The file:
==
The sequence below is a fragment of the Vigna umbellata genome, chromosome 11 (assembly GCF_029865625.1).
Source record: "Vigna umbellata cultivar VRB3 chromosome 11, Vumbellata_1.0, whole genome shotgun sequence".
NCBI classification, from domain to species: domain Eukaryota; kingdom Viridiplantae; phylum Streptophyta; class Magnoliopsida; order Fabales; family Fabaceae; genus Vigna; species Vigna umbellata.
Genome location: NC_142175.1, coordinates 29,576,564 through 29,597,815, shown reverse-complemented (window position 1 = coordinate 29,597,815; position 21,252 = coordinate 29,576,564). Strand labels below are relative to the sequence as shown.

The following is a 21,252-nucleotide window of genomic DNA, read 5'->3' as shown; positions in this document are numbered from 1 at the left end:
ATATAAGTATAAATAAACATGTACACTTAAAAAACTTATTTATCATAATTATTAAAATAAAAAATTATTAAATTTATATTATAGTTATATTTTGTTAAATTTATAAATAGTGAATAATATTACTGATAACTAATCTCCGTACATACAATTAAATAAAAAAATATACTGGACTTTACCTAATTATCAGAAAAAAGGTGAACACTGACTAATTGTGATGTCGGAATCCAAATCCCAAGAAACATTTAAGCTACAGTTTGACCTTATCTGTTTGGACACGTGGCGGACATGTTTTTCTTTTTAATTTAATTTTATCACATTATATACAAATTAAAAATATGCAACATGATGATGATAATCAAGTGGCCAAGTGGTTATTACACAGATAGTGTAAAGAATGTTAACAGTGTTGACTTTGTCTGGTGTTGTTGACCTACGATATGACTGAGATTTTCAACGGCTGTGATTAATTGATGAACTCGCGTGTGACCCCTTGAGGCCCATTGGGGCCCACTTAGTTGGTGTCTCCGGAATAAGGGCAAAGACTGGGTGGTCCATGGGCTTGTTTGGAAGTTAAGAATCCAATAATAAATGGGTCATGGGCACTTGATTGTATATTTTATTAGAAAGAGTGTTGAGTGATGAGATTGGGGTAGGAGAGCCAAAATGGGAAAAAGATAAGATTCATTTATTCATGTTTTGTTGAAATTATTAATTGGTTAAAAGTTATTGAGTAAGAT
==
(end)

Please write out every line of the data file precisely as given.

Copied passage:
The sequence below is a fragment of the Vigna umbellata genome, chromosome 11 (assembly GCF_029865625.1).
Source record: "Vigna umbellata cultivar VRB3 chromosome 11, Vumbellata_1.0, whole genome shotgun sequence".
NCBI classification, from domain to species: domain Eukaryota; kingdom Viridiplantae; phylum Streptophyta; class Magnoliopsida; order Fabales; family Fabaceae; genus Vigna; species Vigna umbellata.
Genome location: NC_142175.1, coordinates 29,576,564 through 29,597,815, shown reverse-complemented (window position 1 = coordinate 29,597,815; position 21,252 = coordinate 29,576,564). Strand labels below are relative to the sequence as shown.

The following is a 21,252-nucleotide window of genomic DNA, read 5'->3' as shown; positions in this document are numbered from 1 at the left end:
ATATAAGTATAAATAAACATGTACACTTAAAAAACTTATTTATCATAATTATTAAAATAAAAAATTATTAAATTTATATTATAGTTATATTTTGTTAAATTTATAAATAGTGAATAATATTACTGATAACTAATCTCCGTACATACAATTAAATAAAAAAATATACTGGACTTTACCTAATTATCAGAAAAAAGGTGAACACTGACTAATTGTGATGTCGGAATCCAAATCCCAAGAAACATTTAAGCTACAGTTTGACCTTATCTGTTTGGACACGTGGCGGACATGTTTTTCTTTTTAATTTAATTTTATCACATTATATACAAATTAAAAATATGCAACATGATGATGATAATCAAGTGGCCAAGTGGTTATTACACAGATAGTGTAAAGAATGTTAACAGTGTTGACTTTGTCTGGTGTTGTTGACCTACGATATGACTGAGATTTTCAACGGCTGTGATTAATTGATGAACTCGCGTGTGACCCCTTGAGGCCCATTGGGGCCCACTTAGTTGGTGTCTCCGGAATAAGGGCAAAGACTGGGTGGTCCATGGGCTTGTTTGGAAGTTAAGAATCCAATAATAAATGGGTCATGGGCACTTGATTGTATATTTTATTAGAAAGAGTGTTGAGTGATGAGATTGGGGTAGGAGAGCCAAAATGGGAAAAAGATAAGATTCATTTATTCATGTTTTGTTGAAATTATTAATTGGTTAAAAGTTATTGAGTAAGAT